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As I know, uranium is currently thought that it is mainly in the crust and not in the core or in the mantle. The reason for that it is a siderophile element which means it won't be solved in molten iron. Recent geoneutrino experiments seems to support this view, too.

But, according to this answer, the solubility of Uranium in the Earth Core is between 2ppm and 6ppm. This is not a really high value, but it is still much more as the mean proportion of the Uranium in the whole Earth.

So, first I think the general siderophility of Uranium is not a reason to not have a lot of cubic kilometers of solved U in the outer core.

Second, what I think: trying to mix unmixable liquids they we will have separate phases of solutions in the order of their density. Also, trying to mix uranium and iron liquid, we will have

  1. A phase of solution of uranium in iron (higher)
  2. Below that, a solution of iron in uranium.

At least one of them will be also a saturated solution.

So, I don't see any reason, why wouldn't the Uranium concentrate in the outer crust. Or there is some mechanism out of these as well?

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(tl;dr below)

First, a correction. Siderophile elements are "iron-loving" elements, those that go in the core with the Fe-Ni liquid. Uranium is lithophile, or "rock-loving". It partitions to silicate rocky material (i.e. mantle and crust) relative to the core.

Secondly,

But, according to this answer, the solubility of Uranium in the Earth Core is between 2ppm and 6ppm.

You have to understand where this is coming from. That answer is based on this paper, which experimentally measured how much U is in the Fe phase, coexisting with a silicate phase of peridotite composition (which is an approximation of the mantle composition). If you look at their Table 3 (page 14) and Figure 8 (page 17) you can see that the $D_\rm{U}$ values range from almost 0 to around 0.03. This value mean the ratio of U in the metal phase relative to the silicate phase. So even in the most extreme case, you're going to have 30 times more U in the mantle than in the core. And in their experimental setup they used wt % amounts of U in the starting material, much much more than exists in the Earth, so you eventually get a considerable amount in the Fe-metal phase. This does not mean that this is the amount that is present there now, inside the Earth.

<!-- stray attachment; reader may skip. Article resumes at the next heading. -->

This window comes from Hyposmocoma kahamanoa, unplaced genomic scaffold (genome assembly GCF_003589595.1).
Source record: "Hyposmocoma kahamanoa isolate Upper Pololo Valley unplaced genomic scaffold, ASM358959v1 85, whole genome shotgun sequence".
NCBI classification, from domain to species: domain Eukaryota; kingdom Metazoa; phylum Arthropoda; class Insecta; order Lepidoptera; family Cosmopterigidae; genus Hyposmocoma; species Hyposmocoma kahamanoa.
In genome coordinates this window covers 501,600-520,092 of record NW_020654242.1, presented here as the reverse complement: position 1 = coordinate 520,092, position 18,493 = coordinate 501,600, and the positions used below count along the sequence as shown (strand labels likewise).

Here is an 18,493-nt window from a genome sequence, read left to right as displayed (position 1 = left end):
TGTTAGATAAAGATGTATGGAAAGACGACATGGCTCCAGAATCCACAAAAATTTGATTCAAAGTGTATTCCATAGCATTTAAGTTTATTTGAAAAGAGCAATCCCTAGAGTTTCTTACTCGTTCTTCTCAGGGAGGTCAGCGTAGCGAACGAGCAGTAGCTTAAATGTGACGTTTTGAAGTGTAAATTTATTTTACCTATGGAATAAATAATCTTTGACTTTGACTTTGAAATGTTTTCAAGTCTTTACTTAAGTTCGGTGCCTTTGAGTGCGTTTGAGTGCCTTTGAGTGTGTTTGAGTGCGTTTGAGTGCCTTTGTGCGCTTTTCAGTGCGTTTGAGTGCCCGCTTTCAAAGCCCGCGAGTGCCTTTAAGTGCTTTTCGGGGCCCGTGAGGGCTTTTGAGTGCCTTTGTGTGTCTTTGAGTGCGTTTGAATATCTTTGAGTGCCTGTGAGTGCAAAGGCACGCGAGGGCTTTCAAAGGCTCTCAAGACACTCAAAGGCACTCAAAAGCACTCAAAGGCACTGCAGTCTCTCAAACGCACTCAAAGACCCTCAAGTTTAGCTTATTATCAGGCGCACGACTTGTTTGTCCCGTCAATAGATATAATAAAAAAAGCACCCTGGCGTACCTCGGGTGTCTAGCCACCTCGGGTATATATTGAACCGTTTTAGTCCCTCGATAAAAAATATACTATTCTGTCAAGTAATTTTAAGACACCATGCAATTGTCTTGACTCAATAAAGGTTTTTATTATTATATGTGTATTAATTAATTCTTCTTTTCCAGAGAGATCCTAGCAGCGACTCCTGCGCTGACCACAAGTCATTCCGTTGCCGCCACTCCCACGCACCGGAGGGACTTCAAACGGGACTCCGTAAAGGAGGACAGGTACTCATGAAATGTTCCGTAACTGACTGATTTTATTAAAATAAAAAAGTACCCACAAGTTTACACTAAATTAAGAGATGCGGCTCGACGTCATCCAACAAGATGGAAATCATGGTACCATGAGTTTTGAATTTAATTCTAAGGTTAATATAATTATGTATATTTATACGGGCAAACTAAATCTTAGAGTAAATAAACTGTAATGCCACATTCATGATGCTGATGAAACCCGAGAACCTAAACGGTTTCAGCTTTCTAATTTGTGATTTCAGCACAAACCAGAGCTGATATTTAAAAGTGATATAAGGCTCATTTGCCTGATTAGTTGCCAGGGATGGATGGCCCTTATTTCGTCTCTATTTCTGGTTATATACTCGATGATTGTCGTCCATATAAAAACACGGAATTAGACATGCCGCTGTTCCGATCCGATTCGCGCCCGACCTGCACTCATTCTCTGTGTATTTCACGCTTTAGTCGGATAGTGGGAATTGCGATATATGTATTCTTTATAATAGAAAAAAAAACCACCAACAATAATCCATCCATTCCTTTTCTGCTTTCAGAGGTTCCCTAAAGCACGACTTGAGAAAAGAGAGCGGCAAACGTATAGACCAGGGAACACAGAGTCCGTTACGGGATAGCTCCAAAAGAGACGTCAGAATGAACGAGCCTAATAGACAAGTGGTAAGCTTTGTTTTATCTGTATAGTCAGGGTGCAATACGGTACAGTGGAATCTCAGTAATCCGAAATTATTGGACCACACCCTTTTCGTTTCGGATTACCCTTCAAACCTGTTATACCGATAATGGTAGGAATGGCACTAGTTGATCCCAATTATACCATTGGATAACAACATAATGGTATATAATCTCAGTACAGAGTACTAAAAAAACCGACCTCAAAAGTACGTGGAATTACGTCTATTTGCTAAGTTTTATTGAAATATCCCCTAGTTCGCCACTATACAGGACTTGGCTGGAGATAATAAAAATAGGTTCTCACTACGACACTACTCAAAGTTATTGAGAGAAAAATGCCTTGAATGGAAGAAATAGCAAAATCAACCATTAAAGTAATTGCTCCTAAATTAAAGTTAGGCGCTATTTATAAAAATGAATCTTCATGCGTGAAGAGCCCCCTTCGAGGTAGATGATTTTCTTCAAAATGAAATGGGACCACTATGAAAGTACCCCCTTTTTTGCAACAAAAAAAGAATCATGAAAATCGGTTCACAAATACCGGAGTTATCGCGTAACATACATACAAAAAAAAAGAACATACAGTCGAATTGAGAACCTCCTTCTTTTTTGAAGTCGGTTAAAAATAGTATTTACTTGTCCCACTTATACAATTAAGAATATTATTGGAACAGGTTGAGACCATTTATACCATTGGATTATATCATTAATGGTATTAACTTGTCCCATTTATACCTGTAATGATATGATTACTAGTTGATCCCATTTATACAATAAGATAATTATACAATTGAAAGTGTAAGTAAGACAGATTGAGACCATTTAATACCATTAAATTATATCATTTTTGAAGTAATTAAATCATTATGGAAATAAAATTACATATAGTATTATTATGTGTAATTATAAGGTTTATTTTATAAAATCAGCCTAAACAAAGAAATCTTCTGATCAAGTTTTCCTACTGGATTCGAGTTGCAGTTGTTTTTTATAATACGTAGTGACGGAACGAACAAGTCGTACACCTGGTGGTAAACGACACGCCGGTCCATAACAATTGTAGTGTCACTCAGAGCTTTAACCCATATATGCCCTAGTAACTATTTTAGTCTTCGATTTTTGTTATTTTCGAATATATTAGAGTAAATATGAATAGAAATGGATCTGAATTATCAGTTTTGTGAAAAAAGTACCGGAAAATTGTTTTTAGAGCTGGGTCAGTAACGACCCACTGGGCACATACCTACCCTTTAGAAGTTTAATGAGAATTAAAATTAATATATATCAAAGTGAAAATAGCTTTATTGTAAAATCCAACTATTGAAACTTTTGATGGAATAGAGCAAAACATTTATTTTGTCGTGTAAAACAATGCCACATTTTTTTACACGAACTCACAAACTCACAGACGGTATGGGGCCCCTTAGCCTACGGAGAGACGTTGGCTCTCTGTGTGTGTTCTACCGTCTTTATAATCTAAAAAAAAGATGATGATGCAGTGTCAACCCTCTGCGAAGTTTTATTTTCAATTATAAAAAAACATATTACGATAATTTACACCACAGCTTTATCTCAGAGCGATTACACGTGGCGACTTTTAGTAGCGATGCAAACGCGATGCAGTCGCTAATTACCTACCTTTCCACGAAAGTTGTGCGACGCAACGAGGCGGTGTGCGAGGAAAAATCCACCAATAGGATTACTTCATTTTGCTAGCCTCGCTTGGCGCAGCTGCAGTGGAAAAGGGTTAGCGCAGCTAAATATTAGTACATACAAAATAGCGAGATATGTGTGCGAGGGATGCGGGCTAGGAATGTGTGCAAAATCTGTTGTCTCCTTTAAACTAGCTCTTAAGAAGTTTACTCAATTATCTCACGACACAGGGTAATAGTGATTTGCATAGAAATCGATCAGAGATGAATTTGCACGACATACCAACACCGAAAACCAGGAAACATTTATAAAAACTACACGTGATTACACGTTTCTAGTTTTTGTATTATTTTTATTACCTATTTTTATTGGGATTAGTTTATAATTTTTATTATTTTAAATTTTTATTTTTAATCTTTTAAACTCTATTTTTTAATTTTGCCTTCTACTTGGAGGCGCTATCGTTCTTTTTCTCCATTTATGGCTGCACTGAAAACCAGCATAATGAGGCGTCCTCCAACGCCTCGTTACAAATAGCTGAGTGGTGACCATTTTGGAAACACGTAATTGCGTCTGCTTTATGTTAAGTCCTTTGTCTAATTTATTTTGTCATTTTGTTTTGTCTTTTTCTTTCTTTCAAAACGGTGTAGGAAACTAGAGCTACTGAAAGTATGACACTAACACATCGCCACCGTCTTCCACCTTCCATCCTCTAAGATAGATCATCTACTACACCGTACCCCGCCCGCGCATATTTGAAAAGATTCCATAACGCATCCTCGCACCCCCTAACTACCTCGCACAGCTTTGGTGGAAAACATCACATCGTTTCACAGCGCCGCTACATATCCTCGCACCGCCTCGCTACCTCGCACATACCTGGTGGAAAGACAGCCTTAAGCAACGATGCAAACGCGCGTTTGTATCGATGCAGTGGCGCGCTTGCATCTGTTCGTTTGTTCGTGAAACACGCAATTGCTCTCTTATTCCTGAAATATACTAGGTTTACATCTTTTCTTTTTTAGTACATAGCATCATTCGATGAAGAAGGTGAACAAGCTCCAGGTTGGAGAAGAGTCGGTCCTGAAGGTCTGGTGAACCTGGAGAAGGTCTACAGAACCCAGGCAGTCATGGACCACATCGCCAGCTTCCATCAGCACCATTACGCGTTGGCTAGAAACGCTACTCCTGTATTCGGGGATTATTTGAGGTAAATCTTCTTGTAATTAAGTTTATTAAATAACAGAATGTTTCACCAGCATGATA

The truth is, we do not know how much U is there in the core. And this research papers shows that whatever amount there is, there will be more in the mantle. There will be even more in the crust, because U is an incompatible element in partial melting of the mantle. See this Q&A for more information about that:

What are the high field strength and large ion lithophile (HFS or HFSE & LIL or LILE) elements?

Also related, also read the comments:

What percent of the Earth's core is uranium?

Second, what I think: trying to mix unmixable liquids they we will have separate phases of solutions in the order of their density...

You have to differentiate solubility from partitioning. Solubility is how much of x (let's say U) you can put in y (let's say Fe) before you saturate a separate phase instead of one. Partitioning is when you have two phases x and y (let's say Fe-liquid and silicate), how much a third component z (let's say U) will dissolve in each. The paper linked to before was discussing partitioning. In terms of solubility, there is a complete solution of liquid U and Fe when the temperature is high enough (such as in the Earth's core). Even if there's not, a ppm amount of U in liquid Fe is not enough to saturate a separate liquid U phase, so density doesn't matter. If it's all one phase, density plays no role. If you have a solution of NaCl and KCl in water, it's all homogeneous. The K doesn't sink because it's denser.

tl;dr

We do not know how much U is in the core. We do know that whatever amount of U goes in the core, more U will be in the silicate mantle. When you melt the mantle to produce magmas that form the crust, it concentrates U even more, and depletes the mantle of U.

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